by Katherine Hussmann Klemp
Not For Sale
Author requests article critique
Not For Sale
Author requests article critique
This is a chapter in a book I am writing about our family's adventures called "Family Praise"
Being a pastor's wife I always thought it sad that residents in nursing homes missed out on the best part of Christmas: coming to church on Christmas Eve to see the age-old story of the birth of the Savior presented by the of children. I know my favorite celebration was always the Children’s Christmas Program.
But, wait. If they couldn't come to the church, how about bringing the program to the nursing home? One of the ladies in our congregation worked in a nursing home in an old brick building in a near-by town. There were about 30 residents; a ready audience. If they needed a Christmas program we could easily supply the children. After all, by this time we had six of them.
I was pretty sure we would be a hit just by showing up. Elderly people love having little children around. The children didn't really have to do anything but be themselves. But, wouldn't it be nice to write a little Christmas program to present to the residents in the home?
We lived in a very German community, so perhaps we could learn a song in German. Marcus was still a baby. He could be baby Jesus.. The older boys could be shepherds and angels and Steve and Paula could be Mary and Joseph. Also, I had seen a skit once that could easily be adapted into a Christmas theme. My mind was racing with ideas.
Deciding to start with the skit, I rounded up the kids.
"O.K. Listen up. We're going to put on a little play," I told them.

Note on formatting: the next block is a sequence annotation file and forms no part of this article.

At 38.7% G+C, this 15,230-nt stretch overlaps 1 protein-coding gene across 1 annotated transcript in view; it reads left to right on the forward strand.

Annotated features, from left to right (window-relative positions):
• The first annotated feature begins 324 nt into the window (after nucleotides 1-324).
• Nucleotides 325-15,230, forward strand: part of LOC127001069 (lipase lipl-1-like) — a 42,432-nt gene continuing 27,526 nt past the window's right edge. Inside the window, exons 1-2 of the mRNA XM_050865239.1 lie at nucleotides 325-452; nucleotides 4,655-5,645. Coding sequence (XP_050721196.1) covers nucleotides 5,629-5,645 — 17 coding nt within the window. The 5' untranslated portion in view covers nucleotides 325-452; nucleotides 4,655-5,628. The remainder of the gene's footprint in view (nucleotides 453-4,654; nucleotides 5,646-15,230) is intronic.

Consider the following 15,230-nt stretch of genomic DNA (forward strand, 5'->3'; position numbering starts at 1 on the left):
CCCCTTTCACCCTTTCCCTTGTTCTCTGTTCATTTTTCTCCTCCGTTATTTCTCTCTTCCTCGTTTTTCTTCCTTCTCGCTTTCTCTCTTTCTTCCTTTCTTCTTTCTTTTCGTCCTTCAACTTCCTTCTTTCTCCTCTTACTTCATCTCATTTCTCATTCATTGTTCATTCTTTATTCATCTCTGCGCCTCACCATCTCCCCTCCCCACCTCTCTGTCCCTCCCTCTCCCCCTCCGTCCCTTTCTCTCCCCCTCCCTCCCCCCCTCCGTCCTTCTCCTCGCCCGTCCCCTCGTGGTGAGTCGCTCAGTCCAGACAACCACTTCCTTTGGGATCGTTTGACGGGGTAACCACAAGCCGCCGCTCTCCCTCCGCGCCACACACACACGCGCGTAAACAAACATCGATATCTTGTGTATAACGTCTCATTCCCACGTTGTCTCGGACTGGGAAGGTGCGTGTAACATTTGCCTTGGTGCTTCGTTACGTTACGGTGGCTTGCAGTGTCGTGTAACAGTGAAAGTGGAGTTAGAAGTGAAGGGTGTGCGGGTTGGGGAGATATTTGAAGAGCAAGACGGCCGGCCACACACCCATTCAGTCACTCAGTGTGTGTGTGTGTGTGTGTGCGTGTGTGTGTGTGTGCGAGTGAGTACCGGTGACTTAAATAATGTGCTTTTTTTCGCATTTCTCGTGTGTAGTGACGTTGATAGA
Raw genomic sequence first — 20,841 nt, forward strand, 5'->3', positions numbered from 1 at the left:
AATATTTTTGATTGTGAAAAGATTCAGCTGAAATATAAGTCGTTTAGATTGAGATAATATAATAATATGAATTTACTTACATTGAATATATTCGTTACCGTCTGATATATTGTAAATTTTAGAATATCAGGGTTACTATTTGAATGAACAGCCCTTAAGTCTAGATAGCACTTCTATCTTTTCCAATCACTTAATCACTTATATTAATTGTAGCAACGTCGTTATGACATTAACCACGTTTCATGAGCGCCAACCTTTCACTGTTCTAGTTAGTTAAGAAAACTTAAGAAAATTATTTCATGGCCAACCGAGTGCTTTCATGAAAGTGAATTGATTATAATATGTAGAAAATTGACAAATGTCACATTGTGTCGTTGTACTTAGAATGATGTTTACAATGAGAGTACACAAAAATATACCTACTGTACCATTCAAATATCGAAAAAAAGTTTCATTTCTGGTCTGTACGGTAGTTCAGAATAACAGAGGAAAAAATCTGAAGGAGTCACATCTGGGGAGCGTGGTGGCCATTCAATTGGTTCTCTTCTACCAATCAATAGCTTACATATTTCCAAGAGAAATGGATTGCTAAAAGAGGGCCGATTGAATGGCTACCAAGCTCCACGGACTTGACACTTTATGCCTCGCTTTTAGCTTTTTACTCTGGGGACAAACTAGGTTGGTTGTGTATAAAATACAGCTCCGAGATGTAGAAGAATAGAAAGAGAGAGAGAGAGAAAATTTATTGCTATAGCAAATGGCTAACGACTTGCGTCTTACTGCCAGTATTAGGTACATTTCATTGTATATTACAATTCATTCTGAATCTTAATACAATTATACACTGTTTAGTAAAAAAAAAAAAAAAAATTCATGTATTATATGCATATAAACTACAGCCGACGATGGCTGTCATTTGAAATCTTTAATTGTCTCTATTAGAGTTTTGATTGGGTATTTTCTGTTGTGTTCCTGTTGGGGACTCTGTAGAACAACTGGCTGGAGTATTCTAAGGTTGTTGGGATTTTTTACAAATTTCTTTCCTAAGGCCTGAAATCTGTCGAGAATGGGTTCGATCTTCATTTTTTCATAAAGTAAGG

“Bring those pieces of poster board over here, Philip. I want to put some letters on them.”
I carefully printed a large N on the first piece of poster board. The letter O followed on the next blank sheet. E next and L followed that. One board had a special message.
“Ok, here’s the deal,” I instructed. “ Each of you will hold up a letter and you’ll have a recitation pertaining to that letter.”
And so we practiced. Nine–year-old Phil stood and showed the others how to do it.
“See, you hold the board so it has the blank side and then you flip it around to say your speech. I get 'N' so I flip my 'N' over so the people can see it and I say, 'N' is for Nativity.’”
“Ok, Peter. You get 'O'.” I handed him the next placard.
“What does 'O' stand for?” asked eight-year-old Peter.
“‘O’ is for Old Testament prophecy. Do you think you can remember that?” I asked.
Peter rolled his eyes at me. Our children had daily memory work at their parochial school. Why would he have any trouble remembering six words?
“Ok. Scratch that question.”
At seven Mattew had already figured out the drill. “What’s my letter?”
“You get ‘E’. Your recitation is ‘E’ is for Eternal life.’ Ok. Stephen, do you think you can hold one of these, too?”
That was a silly question. Whatever the older boys did four-year-old Stephen was always there trying to keep up. Once when the older boys were out riding their bikes I saw Stephen racing after them, pushing his bike. He hadn’t quite learned to ride it yet, but he had a bike and they were biking, so… A few minutes later I heard him come in the back door crying.
“What’s up, buddy?” I asked.
“They call me ground patrol”, he wailed with frustration.
“Ok, Stephen your letter is L.” ‘L’ is for love. Now line yourselves up according to age and you can see why people will like the skit. ‘N’, ‘O’, ‘E’ ‘L’. “Noel”
At which point my husband Paul came into the living room to see the progress.
“Noel, Noel, Noel, Noel”, he sang the familiar refrain. “There is no water if there is no well.”
Peter rolled his eyes.
“Ok, Let’s show Daddy our skit. Oh, I forgot. Here Paula. You hold this one and turn it around when I tell you. Don’t worry. You don’t have to say anything.”
And so they did the skit. Everyone knew their lines. Matthew had his ‘E’ upside down, but since he told us what it was we figured it out. And there stood Paula with her sign, almost as big as she was.
“Ok, turn yours around, Paula.”
Three-years is pretty young to be in a skit, but Paula loved being a part of anything that was happening so she was really proud of her part. It took some effort, but finally she got her sign turned over.
It read, “Burma Shave.”
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